For Americans, it is entirely legal to take a drug for, say, ADHD as long as it has been prescribed by a certified doctor. It is also acceptable (with a prescription) to enhance mobility and strength with steroids. There have also been enhancements to cognitive functioning with so called “smart” drugs (see The Perfection of Us).
But why stop there? If prescription drugs enhance these certain aspects of life, why not extend greater enhancements to create an even better human? Seemingly radical genetic fixes in vitro could improve and save the lives of millions. Imagine a baby in the womb diagnosed with Down Syndrome, and all it would have taken to fix was the simple extraction of a chromosome before the embryo is implanted into the mother’s womb.
Or perhaps it is a military veteran who, back from war time, is damaged both physically and mentally; he has lost two limbs along with all the personality that makes him unique. A simple alteration to his damaged brain paired with a surgery attaching enhanced prosthetic limbs, and just like that–he is nearly the same man he was.
But where do we draw the line at what’s unacceptable? What makes it OKAY to alter a baby’s genes, or change a man’s brain chemistry, but not acceptable to do the same thing to other people? But instead of a baby with Down Syndrome, it’s a healthy infant whose parents merely want to make their child stronger, faster, taller, better than their original genes coded for. And instead of a military veteran, it’s an elderly man afraid to die and only wants one simple surgery–just one–to make him feel young and healthy and alive again.
When do we cross the line?
Scientists are one step away from genetically modifying human offspring. As stated earlier, if we could change the gene for Down Syndrome or perhaps a gene coded for cancer, why not change…everything else? The only thing between being ordinary and supreme would be a conversation with a geneticist and a quick switch of a coded gene.
An article in LiveScience referenced the fact that humans today already genetically modify various crops and animals. There is a very thin line prohibiting parents from creating their “designer babies”, for it is legal in the United States, but it is heavily regulated.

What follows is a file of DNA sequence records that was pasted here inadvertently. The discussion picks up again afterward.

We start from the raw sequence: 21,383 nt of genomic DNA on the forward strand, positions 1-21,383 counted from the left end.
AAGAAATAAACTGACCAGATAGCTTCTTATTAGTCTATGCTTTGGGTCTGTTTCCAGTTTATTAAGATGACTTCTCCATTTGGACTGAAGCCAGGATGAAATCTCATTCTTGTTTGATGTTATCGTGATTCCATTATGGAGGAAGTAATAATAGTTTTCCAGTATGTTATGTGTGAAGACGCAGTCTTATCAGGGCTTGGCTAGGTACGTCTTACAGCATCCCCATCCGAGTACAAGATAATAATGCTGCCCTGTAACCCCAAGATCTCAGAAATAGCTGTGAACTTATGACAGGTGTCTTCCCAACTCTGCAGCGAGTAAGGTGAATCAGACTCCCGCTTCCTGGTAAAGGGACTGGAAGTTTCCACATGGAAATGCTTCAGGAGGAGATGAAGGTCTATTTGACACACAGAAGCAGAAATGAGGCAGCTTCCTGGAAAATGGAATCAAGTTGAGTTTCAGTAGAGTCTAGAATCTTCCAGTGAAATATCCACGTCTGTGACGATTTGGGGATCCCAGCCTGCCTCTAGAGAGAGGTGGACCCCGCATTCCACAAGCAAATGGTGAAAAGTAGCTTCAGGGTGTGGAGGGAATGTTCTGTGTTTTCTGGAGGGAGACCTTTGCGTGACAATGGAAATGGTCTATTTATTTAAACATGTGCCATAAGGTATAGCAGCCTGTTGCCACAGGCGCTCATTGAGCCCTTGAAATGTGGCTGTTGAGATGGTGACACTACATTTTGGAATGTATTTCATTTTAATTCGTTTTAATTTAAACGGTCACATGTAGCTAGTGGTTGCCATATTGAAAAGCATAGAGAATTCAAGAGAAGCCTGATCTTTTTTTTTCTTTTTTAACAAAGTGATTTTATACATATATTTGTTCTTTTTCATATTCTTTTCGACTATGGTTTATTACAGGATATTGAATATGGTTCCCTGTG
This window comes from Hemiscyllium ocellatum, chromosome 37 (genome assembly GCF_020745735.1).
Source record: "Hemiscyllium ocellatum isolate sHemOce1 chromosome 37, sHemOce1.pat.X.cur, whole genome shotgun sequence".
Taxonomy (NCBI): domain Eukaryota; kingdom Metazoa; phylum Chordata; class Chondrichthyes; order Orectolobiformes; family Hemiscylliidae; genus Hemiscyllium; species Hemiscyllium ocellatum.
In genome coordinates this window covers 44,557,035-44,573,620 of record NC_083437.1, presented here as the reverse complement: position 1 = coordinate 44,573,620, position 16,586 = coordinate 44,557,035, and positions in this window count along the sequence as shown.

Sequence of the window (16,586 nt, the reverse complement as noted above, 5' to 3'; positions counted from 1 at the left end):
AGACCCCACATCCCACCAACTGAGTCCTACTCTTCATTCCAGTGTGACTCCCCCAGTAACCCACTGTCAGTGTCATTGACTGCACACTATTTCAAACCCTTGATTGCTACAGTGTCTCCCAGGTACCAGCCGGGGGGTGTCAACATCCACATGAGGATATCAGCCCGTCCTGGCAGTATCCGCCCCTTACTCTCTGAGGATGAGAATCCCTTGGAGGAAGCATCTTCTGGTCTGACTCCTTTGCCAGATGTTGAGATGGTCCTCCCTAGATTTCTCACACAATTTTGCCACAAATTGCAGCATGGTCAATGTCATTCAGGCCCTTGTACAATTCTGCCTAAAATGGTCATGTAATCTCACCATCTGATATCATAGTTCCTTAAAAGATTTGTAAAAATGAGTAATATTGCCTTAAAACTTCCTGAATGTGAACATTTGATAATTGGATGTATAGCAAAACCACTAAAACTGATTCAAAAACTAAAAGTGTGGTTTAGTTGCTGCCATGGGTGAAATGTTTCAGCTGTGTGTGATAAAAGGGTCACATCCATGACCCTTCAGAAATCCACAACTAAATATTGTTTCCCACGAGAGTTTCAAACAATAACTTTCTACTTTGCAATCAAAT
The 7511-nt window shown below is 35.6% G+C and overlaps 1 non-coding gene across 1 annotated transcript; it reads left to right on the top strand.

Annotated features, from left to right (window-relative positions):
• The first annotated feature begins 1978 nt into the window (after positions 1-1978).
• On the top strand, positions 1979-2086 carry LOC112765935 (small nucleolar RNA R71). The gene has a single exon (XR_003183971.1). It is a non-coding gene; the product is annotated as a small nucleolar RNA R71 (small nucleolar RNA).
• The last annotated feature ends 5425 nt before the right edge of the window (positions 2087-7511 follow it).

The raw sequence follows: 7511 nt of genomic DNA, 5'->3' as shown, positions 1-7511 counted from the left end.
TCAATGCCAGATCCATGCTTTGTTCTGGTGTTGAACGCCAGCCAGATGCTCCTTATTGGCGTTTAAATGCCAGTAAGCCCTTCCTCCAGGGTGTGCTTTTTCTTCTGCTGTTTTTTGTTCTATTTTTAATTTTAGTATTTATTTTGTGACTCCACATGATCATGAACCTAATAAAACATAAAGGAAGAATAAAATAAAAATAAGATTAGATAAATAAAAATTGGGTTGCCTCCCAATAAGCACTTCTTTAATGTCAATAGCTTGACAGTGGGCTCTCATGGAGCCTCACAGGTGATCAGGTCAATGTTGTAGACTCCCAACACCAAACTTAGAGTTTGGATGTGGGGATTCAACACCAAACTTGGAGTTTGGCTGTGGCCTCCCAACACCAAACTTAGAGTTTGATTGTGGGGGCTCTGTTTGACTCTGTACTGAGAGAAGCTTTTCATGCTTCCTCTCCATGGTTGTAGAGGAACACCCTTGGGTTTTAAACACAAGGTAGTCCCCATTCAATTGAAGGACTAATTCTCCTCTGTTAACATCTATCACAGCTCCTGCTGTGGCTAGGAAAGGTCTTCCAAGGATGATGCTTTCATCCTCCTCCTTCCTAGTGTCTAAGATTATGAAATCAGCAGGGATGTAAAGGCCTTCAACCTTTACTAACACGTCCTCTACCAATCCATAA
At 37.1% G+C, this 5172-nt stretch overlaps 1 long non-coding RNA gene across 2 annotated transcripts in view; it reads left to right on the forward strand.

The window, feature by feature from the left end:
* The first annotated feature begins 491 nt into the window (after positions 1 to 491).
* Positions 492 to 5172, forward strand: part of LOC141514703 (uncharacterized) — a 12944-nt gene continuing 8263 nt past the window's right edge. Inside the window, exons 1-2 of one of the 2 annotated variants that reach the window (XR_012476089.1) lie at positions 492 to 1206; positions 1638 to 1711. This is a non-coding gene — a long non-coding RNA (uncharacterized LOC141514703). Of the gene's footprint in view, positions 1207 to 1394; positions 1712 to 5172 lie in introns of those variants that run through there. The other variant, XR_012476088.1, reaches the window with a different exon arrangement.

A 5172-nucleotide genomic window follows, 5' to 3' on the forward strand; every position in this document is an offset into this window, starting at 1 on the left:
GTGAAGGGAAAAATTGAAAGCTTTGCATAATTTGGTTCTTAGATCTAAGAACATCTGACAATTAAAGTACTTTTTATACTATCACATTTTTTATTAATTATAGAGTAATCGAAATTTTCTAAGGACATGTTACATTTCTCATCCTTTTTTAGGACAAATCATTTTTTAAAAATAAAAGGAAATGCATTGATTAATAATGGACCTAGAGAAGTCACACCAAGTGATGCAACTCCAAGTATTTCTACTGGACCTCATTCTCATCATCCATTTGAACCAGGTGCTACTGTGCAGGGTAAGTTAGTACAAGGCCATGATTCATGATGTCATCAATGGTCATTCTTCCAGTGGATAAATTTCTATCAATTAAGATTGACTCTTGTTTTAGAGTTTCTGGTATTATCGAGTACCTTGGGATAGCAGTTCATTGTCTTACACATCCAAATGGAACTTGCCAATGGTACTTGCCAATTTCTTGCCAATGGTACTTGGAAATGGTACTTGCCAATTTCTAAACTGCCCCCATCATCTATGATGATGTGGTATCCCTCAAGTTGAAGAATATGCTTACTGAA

Heather Long, in The Guardian, described a time where a troubled couple did not have the capability to produce children on their own. They underwent the IVF process which allows the parents to create an embryo in a petri dish and then prepare it for implantation. The couple was able to look the genetic codes for each of their embryos. This allowed them to see which embryos would be most likely to attach, and therefore would be the most likely to survive.
But it won’t be long until parents move from just wanting a baby, to wanting a baby free of disease possibilities, to wanting a baby with certain traits, to wanting a baby they can design themselves. “From there, it’s not to hard to imagine something akin to the Subway sandwich line where you select different traits a la carte,” wrote Long.
Michelle Desantos, author of an article in SFCtoday, made an interesting point that society must also think in terms of the future. There is already so much expected of a natural born baby–to be brilliant, funny, beautiful, athletic–imagine what would be expected of a designer baby, the seemingly “perfect” child. If they were not to live up to their expectations, they would be ridiculed for not living up to their destined perfection.
An article in How Stuff Works mentioned that some diseases are more common in one gender than the other. For example, hemophilia–a blood condition where the blood doesn’t clot correctly in response to a cut or injury–is more common in males than in females. A family planning for IVF may choose to have a female embryo implanted if they have a family history of hemophiliacs. “Some people worry that it could lead to an imbalance between genders in the general population, especially in societies that favor boys over girls, such as China,” wrote Kevin Bonsor and Julia Layton.
Even if the parents weren’t interested in creating a designer baby, and only wanted to rid their child of disease ridden genes, there are still issues that arise. A disease-free child will have a predicted life span of 100-150 years. Desantos wrote, “And as if our world isn’t overpopulated enough, a longer life span can also put a lot of strain on the supply of natural resources, along with limited living space.”
But there are also positive effects to consider. While yes, much of society is appalled at the thought of these “designer babies”, there are many other factors to take into account. As stated before, the new age of science allows experimenters to discover ways to prevent diseases such as cancer or hemophilia before the child is even born.
Why would parents, when given the choice, choose to not rid their offspring of these harmful genes? The child could live carefree and not have to worry about if or when the cancer will reveal itself. And if the child was destined for Down Syndrome, that simple extraction of that one–one–extra chromosome would be the difference between a normal and near-perfect life. Shouldn’t a parent want that for their child?
And so, the question is, when do we cross the line?